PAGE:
PACIFIED! Editor of The Heights, Dear Sir. I am exceedingly gratified to see that you have accepted my remarks of a week ago in the spirit in which they were given. This is only a further proof of your open-minded administration of the "tabula unrasa," and that you intend to assuage the feeling of the Hoi Polloi. Your poet's lair shows promise of becoming a most prominent refuge in which to ensconce our afflicted ultra-philosophical brethren. Sic omnes habe carum! Remember, I adjure you, dear sir, that variety is the spice of life, and the more spice the more variety, n'est ce pas? Wishing you further success in your future endeavors, I will now sign myself Temporarily Pacified Senior.
N. C. W. C. CONGRATULATES SMITH-TOWNER LECTURERS UPON THEIR VICTORY AT STATE HOUSE [Newspaper Article] — The Heights — 3 February 1921
N. C. W. C. CONGRATULATES SMITH-TOWNER LECTURERS UPON THEIR VICTORY AT STATE HOUSE During the past week the following letter from the National Catholic Welfare Council was received at the college: 1312 Massachusetts Ave., N. W. Washington, D. C. January 26, 1921. Boston College, Boston, Mass., Gentlemen: I thank you for the newspaper clipping which you were good enough to send me, giving an account of your efforts in blocking the endorsement of the Smith-Towner Bill at the New England Educational Conference. I congratulate you on this splendid work. Very truly yours, Michael J. Slattery, Executive Secretary.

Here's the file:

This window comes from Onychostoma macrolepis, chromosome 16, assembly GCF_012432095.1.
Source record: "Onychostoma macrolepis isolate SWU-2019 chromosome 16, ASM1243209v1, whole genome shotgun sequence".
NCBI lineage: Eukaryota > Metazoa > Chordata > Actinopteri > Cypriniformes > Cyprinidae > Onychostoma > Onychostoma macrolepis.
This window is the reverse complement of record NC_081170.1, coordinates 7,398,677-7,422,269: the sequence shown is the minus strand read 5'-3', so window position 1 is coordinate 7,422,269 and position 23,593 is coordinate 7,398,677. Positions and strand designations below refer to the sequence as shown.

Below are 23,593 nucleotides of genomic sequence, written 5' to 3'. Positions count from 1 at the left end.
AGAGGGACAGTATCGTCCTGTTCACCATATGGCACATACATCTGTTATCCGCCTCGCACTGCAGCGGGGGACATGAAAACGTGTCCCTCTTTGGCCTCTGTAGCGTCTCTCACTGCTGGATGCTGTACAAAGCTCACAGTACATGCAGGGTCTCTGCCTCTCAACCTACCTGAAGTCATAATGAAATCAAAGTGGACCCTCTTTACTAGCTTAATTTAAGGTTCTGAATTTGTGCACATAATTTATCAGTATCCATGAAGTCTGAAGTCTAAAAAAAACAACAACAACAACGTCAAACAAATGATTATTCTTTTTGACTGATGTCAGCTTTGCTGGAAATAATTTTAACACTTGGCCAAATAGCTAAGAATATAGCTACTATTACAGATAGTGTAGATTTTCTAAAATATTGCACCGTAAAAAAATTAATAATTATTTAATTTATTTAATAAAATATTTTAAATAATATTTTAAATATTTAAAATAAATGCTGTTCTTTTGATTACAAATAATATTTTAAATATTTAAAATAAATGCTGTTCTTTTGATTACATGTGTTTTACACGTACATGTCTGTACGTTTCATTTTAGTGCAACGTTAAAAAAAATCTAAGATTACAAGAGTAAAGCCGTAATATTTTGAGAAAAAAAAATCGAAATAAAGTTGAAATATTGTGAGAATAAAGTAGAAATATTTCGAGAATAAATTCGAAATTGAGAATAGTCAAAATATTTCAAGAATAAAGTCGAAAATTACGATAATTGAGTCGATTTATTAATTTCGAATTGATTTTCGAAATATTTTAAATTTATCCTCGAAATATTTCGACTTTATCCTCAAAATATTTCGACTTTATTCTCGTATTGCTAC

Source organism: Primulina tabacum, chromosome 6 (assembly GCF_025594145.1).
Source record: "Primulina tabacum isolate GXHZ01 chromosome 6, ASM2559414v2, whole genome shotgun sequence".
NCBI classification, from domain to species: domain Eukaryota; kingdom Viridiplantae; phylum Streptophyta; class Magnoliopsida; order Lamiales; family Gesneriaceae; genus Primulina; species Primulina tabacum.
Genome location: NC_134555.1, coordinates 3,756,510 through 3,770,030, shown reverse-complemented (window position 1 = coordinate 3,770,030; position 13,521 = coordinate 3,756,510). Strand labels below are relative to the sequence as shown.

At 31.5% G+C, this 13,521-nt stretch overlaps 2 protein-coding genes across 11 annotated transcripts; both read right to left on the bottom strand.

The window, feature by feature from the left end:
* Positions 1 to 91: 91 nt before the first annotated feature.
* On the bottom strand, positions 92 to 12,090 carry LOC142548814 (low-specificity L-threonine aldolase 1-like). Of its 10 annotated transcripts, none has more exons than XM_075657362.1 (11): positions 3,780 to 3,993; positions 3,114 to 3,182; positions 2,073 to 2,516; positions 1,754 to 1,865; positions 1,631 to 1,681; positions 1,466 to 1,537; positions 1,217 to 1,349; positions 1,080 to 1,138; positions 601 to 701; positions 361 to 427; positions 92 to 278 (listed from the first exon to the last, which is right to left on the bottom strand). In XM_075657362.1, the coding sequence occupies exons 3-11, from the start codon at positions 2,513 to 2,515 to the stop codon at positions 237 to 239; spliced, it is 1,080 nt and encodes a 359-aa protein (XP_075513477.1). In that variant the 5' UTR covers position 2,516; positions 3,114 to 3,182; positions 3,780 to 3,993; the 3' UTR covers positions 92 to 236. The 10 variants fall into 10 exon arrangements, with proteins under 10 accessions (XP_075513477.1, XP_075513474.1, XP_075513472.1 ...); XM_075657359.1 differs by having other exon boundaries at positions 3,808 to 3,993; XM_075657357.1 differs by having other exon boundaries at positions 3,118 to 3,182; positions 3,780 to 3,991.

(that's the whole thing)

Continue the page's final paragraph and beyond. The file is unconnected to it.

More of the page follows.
FEBRUARY FORECAST [Newspaper Article] — The Heights — 3 February 1921
FEBRUARY FORECAST pair and warmer following rain, Easterly zephyrs,—west again; Blustering breezes, mercury low, Radiant sunshine forecasts snow; Uniform temperature, skies are fair, Arctic polar-bears everywhere; Rushing winds to test your starch, You'll get them sure, the next month's March.
NOTES FROM OTHER COLLEGES [Newspaper Article] — The Heights — 3 February 1921